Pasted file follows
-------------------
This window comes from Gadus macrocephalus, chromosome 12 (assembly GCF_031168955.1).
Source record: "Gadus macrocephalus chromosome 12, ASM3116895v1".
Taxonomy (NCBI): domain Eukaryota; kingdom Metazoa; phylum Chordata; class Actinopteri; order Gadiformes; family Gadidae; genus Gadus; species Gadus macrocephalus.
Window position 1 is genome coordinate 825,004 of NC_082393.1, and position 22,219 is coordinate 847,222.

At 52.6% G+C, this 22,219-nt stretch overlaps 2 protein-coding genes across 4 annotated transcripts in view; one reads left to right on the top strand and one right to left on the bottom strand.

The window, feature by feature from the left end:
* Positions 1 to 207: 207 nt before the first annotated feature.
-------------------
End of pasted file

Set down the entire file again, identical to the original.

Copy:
This window comes from Gadus macrocephalus, chromosome 12 (assembly GCF_031168955.1).
Source record: "Gadus macrocephalus chromosome 12, ASM3116895v1".
Taxonomy (NCBI): domain Eukaryota; kingdom Metazoa; phylum Chordata; class Actinopteri; order Gadiformes; family Gadidae; genus Gadus; species Gadus macrocephalus.
Window position 1 is genome coordinate 825,004 of NC_082393.1, and position 22,219 is coordinate 847,222.

At 52.6% G+C, this 22,219-nt stretch overlaps 2 protein-coding genes across 4 annotated transcripts in view; one reads left to right on the top strand and one right to left on the bottom strand.

The window, feature by feature from the left end:
* Positions 1 to 207: 207 nt before the first annotated feature.